Carr's boyhood companion, Robert H. Robey, attributes Carr's dogged persistence to a stern father "who demanded that Ollie go out and make it on his own" and Carr's childhood determination to overcome a handicap from birth: "I was born blind in one eye," said Carr, who has worn a glass eye since his youth.

Carr has more than made it and his reputation puts him in the position of turning down a lot of business. He said he has a file full of investors' names who are willing to put their money into his projects. His boyish development director, Ron Goode, said that the flood of incoming development proposals "has become an administrative problem."

One such proposal was on the agenda last Wednesday when Carr agreed to let a reporter sit in on some of the day's business decisions provided the names of clients would not be identified.

The owners of a 30-acre shopping center in Northern Virgnia wanted Carr to handle the conversion of the aging property to condominiums and new retail shopping space.

Carr's 34-year-old stepbrother and director of operations for the company, Phillip R. Carr, was against it: the surrounding neighborhood was too low income; a local government maintenance yard was too close and the Metro lines were newhere in sight.

"I don't think that's our style," said the younger Carr. "That's one we do when we don't have a lot of jobs."

Carr's development director, Goode, was against an immediate decision. He liked the location because of the nearby freeway and the neighborhoods across the freeway were promising.

Oliver Carr leaned back in his conference room chair overlooking the Executive Office Building and wondered aloud whether the freeway might someday become a public transportation corridor and therefore enhance the location. "It's there. They have to use it for something."

But his facial expression snapped back to business when he leaned forward and said, "I think I'm inclined to turn it down myself." He said later that in the scheme of "doing those things that make sense at the right time," the shopping center didn't make it.

Along with his stepbrother and Goode, Oliver Carr's two sons, Richard and Robert, form the nucleus of his management staff. Carr said he is concerned that there are no blacks on his 40-member headquarters staff.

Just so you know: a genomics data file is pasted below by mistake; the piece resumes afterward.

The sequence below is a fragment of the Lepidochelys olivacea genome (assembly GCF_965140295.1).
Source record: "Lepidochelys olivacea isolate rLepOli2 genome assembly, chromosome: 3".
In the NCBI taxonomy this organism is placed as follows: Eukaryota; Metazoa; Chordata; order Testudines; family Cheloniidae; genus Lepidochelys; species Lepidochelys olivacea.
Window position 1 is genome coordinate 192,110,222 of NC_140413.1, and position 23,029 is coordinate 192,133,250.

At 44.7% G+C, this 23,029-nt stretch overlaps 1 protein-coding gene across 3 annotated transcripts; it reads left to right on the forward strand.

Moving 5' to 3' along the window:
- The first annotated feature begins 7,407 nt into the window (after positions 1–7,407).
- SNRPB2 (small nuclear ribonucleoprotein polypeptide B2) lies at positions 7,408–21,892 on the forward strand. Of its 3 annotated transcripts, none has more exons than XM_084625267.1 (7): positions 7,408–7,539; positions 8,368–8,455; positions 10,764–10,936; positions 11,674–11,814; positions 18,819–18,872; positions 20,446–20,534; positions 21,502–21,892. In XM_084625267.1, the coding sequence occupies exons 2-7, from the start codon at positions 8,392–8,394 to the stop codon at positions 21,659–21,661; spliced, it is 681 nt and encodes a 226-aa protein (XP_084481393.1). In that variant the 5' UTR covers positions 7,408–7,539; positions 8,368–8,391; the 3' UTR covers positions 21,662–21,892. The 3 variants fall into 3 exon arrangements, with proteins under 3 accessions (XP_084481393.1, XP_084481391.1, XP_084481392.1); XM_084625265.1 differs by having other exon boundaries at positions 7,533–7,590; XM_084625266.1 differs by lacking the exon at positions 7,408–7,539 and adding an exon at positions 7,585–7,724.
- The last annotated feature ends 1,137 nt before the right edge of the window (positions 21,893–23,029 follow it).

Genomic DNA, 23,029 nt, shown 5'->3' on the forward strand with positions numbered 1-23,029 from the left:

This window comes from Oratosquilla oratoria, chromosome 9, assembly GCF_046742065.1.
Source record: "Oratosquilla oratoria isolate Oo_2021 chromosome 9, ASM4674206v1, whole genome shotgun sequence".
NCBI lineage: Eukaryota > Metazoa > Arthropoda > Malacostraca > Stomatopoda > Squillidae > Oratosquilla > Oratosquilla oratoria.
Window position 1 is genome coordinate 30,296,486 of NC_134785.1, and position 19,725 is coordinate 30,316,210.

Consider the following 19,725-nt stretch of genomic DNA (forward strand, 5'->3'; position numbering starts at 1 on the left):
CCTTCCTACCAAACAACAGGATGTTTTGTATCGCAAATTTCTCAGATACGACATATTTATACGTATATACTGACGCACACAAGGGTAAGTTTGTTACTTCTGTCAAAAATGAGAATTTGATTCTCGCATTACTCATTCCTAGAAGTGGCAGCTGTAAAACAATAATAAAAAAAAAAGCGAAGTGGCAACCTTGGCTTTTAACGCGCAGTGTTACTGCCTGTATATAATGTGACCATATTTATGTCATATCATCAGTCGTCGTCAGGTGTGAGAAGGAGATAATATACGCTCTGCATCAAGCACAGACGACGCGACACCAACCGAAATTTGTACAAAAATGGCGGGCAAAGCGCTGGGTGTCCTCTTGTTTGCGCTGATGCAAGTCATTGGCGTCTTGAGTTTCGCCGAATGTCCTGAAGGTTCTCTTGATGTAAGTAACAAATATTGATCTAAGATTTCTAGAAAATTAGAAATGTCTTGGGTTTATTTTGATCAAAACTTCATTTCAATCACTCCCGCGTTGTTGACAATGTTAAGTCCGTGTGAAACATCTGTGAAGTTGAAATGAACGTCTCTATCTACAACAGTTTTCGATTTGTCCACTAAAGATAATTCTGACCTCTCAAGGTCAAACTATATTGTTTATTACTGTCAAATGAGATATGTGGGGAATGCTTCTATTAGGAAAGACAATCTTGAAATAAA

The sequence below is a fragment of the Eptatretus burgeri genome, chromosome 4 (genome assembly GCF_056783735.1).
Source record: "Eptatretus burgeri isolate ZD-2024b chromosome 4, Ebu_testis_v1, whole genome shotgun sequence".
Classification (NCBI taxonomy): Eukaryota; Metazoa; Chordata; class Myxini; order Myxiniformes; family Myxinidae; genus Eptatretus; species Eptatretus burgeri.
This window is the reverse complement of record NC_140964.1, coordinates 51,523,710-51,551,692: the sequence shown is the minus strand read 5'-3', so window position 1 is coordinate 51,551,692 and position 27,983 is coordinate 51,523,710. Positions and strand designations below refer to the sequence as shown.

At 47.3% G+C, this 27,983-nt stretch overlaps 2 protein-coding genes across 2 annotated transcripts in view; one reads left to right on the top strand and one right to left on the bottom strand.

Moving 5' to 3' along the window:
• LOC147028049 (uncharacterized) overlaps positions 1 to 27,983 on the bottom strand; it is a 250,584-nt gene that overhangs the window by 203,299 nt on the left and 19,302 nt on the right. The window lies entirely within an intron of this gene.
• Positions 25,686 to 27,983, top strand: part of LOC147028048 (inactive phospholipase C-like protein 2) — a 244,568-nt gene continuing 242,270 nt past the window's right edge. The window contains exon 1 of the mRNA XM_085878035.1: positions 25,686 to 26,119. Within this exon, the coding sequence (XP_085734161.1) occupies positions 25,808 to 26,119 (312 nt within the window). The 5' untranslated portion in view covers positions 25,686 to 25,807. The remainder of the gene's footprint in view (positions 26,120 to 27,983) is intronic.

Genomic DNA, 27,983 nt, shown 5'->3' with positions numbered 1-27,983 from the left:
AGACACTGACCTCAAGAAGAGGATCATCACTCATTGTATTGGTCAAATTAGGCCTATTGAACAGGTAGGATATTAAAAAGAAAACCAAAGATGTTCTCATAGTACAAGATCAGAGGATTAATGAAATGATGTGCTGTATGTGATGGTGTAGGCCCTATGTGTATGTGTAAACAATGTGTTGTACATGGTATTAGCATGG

"Basically, out people are engineers or have urban planning backgrounds," said Carr. He added, "In all our years of interviewing and searching and talking, we haven't been able to find that kind of person" in the black community.

Carr said that he has recently expanded his contacts among black financial and educational institutions in hopes of attracting minority candidates.

With Washington's demand for office space growing at more than 2 million square feet per year -- enough growth to fill New York's World Trade Center in five years -- Carr said he can be selective about who invests in his projects.

Pension fund investors from government, industry and labor, foreign investors, insurance companies and individual investors "have a heck of a time investing all of the money that is coming into them... so you don't take it unless you're sure it will work," said Carr.

"They're lending all that money on faith," he added.

The two dominant financial institutions in Carr's career have been the Riggs National Bank, where he is a director, and the Equitable Life Assurance Society of the United States, the third largest insurance fund in the country with $27 billion in assets.

"At any given time over the last ten years... we've had $10 million to $12 million in loans to him (Carr) for construction on big projects," said Pickeral, Riggs' real estate vice president.

Such "insider" loans to bank directors are permissible and the Riggs board chairman, Vincent C. Burke Jr., defended them last week by saying, "Our directors are a great source of business for this bank."

Carr also sees no conflict of interest in his position as a major borrower and a membe of the board. "Lay people have to rely on professionals" from the business community to over-see the bank's operations, he said. "So it would be a little odd" and a "great contradiction" for "a person like myself to borrow from another institution," Carr said.